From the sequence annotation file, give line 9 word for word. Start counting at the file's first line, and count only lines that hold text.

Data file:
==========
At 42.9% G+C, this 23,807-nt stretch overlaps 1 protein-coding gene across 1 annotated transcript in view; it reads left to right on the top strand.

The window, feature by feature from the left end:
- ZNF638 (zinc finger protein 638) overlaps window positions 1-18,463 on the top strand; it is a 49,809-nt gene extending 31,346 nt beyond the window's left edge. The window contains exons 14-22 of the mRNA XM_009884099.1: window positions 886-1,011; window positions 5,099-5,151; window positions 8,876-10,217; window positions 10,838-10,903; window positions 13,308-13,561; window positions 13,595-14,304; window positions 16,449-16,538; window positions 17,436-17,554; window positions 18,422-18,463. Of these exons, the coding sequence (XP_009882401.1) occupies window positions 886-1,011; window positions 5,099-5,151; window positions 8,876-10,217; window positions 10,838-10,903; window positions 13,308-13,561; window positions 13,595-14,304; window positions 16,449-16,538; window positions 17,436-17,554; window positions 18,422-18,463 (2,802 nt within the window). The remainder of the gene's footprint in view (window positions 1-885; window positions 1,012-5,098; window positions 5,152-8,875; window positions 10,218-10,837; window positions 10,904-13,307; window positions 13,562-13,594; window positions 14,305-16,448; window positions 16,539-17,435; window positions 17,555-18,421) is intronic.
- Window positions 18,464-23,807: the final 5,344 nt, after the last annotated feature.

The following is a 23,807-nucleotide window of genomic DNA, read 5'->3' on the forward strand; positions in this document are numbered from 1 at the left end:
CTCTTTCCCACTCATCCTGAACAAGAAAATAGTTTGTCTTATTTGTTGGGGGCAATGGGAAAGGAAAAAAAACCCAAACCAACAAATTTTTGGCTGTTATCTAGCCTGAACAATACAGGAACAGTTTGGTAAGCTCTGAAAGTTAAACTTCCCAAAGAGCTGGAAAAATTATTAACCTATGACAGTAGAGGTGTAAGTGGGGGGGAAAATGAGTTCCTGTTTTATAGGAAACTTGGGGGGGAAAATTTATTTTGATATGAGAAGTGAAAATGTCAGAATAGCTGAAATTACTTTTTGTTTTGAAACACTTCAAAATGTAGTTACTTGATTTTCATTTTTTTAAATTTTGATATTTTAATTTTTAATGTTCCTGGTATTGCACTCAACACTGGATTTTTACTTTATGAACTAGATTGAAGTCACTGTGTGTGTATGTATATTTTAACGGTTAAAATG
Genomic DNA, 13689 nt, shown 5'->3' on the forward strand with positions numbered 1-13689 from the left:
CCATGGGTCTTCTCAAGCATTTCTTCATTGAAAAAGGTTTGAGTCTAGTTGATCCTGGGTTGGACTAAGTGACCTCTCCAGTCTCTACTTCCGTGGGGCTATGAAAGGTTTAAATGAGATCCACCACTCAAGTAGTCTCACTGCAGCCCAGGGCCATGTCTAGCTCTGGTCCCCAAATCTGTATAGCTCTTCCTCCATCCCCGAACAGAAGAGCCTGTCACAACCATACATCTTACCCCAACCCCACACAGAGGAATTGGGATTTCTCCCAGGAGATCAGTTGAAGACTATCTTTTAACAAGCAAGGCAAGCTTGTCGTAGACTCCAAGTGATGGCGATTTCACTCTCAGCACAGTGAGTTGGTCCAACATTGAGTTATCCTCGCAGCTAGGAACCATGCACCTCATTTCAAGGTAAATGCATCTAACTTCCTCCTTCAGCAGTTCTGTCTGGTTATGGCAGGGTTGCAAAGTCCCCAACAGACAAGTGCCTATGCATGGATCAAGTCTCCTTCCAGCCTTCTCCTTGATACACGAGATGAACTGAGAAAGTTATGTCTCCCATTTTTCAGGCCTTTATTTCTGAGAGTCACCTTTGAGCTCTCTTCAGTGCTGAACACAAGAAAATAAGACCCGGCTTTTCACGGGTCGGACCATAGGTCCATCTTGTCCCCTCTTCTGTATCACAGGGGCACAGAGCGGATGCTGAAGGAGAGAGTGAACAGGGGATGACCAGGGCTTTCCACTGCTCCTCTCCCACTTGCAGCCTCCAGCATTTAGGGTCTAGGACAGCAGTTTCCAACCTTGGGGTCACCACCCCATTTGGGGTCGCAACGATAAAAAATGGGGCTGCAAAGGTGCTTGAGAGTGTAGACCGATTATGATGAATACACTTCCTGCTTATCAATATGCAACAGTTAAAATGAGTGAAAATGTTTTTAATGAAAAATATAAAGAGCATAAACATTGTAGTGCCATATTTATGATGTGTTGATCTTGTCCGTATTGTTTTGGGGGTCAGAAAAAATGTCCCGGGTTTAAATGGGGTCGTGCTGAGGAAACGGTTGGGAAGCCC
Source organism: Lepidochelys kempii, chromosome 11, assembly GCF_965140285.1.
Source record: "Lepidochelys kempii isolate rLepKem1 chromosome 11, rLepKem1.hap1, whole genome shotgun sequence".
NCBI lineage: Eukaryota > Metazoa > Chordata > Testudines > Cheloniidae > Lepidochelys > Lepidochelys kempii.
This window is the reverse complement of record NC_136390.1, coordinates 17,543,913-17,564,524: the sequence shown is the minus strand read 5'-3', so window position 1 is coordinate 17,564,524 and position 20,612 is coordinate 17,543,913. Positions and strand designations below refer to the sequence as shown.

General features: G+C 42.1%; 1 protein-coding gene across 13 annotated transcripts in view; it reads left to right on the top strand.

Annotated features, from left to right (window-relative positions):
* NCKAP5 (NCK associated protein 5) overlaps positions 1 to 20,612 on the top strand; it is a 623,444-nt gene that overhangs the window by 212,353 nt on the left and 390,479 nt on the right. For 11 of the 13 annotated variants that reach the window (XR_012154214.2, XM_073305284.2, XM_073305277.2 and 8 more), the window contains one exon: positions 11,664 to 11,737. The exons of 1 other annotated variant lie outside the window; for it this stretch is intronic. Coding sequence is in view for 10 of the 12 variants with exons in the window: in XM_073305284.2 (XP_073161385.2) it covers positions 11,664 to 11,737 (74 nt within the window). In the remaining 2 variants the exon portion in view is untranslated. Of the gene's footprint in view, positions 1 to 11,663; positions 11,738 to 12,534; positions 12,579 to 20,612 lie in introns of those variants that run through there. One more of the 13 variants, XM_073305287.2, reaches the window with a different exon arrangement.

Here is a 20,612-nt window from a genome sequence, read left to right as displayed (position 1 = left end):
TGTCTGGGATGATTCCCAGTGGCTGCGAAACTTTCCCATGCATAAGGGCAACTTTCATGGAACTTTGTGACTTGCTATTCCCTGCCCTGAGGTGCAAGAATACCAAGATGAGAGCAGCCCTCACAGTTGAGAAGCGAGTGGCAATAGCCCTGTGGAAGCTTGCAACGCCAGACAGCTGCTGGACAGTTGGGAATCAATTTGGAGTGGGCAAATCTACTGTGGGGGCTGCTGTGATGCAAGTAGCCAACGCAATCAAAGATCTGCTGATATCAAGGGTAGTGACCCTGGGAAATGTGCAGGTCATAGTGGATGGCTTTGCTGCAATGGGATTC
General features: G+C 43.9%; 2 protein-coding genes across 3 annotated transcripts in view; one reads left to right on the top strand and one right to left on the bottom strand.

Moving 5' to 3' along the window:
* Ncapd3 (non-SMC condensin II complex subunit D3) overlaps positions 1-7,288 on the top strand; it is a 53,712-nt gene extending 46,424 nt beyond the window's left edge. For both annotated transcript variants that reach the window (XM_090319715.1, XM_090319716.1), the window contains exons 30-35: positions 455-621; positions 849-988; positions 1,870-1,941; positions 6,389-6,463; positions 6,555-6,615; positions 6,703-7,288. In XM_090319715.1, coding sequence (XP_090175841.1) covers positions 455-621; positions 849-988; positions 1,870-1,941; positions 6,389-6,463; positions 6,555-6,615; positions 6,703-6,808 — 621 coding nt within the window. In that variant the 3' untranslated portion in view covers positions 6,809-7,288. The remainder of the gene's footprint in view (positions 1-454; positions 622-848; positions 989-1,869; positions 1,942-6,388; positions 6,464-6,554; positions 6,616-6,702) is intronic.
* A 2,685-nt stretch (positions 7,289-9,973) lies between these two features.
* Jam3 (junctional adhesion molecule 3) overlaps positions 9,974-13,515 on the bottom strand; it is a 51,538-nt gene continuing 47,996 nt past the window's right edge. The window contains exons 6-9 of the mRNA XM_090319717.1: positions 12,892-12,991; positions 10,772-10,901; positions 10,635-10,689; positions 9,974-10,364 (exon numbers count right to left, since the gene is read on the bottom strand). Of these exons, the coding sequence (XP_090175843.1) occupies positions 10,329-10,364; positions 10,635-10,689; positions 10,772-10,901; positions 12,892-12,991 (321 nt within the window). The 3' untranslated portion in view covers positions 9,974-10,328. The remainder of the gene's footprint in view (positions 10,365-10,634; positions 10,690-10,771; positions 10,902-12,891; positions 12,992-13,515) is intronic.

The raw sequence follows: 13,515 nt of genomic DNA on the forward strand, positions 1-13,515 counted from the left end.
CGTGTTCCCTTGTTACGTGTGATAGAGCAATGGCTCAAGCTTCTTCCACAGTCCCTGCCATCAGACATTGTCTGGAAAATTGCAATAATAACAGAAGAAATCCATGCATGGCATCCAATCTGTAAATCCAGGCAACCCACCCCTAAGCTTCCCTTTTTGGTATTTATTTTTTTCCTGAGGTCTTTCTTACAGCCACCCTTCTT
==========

Source organism: Lepidochelys kempii, chromosome 11, assembly GCF_965140285.1.